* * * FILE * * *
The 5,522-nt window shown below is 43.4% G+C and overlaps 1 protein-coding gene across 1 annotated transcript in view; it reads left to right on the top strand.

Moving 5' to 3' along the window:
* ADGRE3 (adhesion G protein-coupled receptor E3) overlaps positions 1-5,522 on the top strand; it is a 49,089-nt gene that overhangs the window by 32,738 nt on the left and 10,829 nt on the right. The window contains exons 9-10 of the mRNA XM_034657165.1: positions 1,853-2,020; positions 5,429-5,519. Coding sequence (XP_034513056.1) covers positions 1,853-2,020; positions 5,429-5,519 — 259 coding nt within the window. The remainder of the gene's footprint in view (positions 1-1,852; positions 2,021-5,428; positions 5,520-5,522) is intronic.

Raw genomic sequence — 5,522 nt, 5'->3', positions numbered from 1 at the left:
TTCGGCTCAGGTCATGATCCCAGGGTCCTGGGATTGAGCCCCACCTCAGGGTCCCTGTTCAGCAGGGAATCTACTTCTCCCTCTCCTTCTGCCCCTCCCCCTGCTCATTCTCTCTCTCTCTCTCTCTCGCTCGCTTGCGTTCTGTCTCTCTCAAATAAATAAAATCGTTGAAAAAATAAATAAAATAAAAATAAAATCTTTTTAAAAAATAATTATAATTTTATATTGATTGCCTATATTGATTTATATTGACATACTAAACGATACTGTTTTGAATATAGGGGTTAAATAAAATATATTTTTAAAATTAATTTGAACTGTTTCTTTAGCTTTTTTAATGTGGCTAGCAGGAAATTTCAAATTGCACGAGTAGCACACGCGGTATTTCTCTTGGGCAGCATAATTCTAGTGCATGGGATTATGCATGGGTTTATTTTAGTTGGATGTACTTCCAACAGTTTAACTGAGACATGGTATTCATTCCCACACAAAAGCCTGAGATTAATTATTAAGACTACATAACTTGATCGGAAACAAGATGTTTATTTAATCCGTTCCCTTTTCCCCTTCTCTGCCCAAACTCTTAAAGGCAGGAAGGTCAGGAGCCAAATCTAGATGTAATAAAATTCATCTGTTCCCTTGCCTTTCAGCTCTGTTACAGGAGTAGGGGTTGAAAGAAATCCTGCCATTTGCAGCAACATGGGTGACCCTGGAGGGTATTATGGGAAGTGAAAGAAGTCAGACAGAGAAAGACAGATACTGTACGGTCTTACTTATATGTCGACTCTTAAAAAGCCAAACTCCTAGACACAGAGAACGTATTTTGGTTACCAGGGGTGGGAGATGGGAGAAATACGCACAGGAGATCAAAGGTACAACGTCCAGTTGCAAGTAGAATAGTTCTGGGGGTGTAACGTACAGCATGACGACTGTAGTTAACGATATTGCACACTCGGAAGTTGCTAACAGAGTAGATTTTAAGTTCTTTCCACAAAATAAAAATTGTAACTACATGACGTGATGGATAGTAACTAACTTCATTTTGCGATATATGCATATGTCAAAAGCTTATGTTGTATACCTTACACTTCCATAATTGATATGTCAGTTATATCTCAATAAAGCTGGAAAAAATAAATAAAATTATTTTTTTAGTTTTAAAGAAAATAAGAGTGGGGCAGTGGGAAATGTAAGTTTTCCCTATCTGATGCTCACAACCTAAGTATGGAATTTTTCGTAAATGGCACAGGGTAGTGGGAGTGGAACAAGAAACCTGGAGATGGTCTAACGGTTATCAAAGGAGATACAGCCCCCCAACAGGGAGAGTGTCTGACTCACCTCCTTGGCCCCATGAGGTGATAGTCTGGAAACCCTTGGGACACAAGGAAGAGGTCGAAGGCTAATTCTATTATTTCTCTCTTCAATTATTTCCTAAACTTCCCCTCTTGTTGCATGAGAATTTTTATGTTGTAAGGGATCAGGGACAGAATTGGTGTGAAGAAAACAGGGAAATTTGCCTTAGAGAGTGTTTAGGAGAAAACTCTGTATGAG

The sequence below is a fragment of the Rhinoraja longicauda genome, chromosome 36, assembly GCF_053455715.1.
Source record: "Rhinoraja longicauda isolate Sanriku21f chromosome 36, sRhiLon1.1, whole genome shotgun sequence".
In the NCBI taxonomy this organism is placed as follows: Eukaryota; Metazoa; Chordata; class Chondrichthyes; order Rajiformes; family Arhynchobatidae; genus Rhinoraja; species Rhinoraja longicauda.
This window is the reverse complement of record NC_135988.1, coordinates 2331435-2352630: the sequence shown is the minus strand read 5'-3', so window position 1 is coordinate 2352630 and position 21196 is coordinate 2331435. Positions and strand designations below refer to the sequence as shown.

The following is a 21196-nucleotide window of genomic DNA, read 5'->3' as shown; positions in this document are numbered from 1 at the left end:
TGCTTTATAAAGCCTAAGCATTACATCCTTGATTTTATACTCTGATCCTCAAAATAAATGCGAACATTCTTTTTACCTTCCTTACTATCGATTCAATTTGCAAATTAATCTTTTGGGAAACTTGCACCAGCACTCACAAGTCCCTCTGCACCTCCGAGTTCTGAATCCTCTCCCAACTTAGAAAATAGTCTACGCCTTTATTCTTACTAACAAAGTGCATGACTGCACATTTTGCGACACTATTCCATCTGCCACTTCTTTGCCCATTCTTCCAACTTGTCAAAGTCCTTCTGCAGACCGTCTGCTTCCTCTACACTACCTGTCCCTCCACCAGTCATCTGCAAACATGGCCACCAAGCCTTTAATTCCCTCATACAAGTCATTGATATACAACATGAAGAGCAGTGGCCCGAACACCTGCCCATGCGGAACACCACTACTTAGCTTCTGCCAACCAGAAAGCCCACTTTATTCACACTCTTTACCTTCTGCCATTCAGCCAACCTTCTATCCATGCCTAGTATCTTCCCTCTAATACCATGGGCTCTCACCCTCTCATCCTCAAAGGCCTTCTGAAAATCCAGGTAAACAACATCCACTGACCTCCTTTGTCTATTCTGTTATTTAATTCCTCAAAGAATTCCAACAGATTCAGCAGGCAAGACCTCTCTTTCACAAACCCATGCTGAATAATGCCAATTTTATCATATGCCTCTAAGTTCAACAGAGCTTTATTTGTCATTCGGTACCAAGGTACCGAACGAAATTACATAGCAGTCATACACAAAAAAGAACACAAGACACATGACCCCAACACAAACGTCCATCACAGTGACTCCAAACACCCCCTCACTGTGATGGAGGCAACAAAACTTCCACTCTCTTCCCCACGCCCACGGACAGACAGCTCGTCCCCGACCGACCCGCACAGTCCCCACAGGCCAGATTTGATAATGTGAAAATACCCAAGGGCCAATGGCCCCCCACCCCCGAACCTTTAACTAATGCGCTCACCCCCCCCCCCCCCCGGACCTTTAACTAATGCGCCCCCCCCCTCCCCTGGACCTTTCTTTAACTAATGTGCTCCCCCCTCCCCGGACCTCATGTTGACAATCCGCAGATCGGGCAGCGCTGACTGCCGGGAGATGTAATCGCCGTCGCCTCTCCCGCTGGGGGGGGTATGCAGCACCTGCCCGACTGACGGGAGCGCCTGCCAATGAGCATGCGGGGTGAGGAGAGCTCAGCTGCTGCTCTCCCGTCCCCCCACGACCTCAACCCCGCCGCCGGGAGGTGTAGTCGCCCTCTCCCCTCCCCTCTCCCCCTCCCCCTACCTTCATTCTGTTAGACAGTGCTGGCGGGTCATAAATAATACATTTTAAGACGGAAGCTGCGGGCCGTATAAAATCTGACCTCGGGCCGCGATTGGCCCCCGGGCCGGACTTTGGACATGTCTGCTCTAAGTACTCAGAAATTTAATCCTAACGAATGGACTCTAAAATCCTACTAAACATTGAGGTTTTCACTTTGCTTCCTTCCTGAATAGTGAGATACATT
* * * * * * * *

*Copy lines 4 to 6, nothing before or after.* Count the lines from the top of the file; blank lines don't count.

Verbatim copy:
Raw genomic sequence — 5,522 nt, 5'->3', positions numbered from 1 at the left:
TTCGGCTCAGGTCATGATCCCAGGGTCCTGGGATTGAGCCCCACCTCAGGGTCCCTGTTCAGCAGGGAATCTACTTCTCCCTCTCCTTCTGCCCCTCCCCCTGCTCATTCTCTCTCTCTCTCTCTCTCGCTCGCTTGCGTTCTGTCTCTCTCAAATAAATAAAATCGTTGAAAAAATAAATAAAATAAAAATAAAATCTTTTTAAAAAATAATTATAATTTTATATTGATTGCCTATATTGATTTATATTGACATACTAAACGATACTGTTTTGAATATAGGGGTTAAATAAAATATATTTTTAAAATTAATTTGAACTGTTTCTTTAGCTTTTTTAATGTGGCTAGCAGGAAATTTCAAATTGCACGAGTAGCACACGCGGTATTTCTCTTGGGCAGCATAATTCTAGTGCATGGGATTATGCATGGGTTTATTTTAGTTGGATGTACTTCCAACAGTTTAACTGAGACATGGTATTCATTCCCACACAAAAGCCTGAGATTAATTATTAAGACTACATAACTTGATCGGAAACAAGATGTTTATTTAATCCGTTCCCTTTTCCCCTTCTCTGCCCAAACTCTTAAAGGCAGGAAGGTCAGGAGCCAAATCTAGATGTAATAAAATTCATCTGTTCCCTTGCCTTTCAGCTCTGTTACAGGAGTAGGGGTTGAAAGAAATCCTGCCATTTGCAGCAACATGGGTGACCCTGGAGGGTATTATGGGAAGTGAAAGAAGTCAGACAGAGAAAGACAGATACTGTACGGTCTTACTTATATGTCGACTCTTAAAAAGCCAAACTCCTAGACACAGAGAACGTATTTTGGTTACCAGGGGTGGGAGATGGGAGAAATACGCACAGGAGATCAAAGGTACAACGTCCAGTTGCAAGTAGAATAGTTCTGGGGGTGTAACGTACAGCATGACGACTGTAGTTAACGATATTGCACACTCGGAAGTTGCTAACAGAGTAGATTTTAAGTTCTTTCCACAAAATAAAAATTGTAACTACATGACGTGATGGATAGTAACTAACTTCATTTTGCGATATATGCATATGTCAAAAGCTTATGTTGTATACCTTACACTTCCATAATTGATATGTCAGTTATATCTCAATAAAGCTGGAAAAAATAAATAAAATTATTTTTTTAGTTTTAAAGAAAATAAGAGTGGGGCAGTGGGAAATGTAAGTTTTCCCTATCTGATGCTCACAACCTAAGTATGGAATTTTTCGTAAATGGCACAGGGTAGTGGGAGTGGAACAAGAAACCTGGAGATGGTCTAACGGTTATCAAAGGAGATACAGCCCCCCAACAGGGAGAGTGTCTGACTCACCTCCTTGGCCCCATGAGGTGATAGTCTGGAAACCCTTGGGACACAAGGAAGAGGTCGAAGGCTAATTCTATTATTTCTCTCTTCAATTATTTCCTAAACTTCCCCTCTTGTTGCATGAGAATTTTTATGTTGTAAGGGATCAGGGACAGAATTGGTGTGAAGAAAACAGGGAAATTTGCCTTAGAGAGTGTTTAGGAGAAAACTCTGTATGAG

The sequence below is a fragment of the Rhinoraja longicauda genome, chromosome 36, assembly GCF_053455715.1.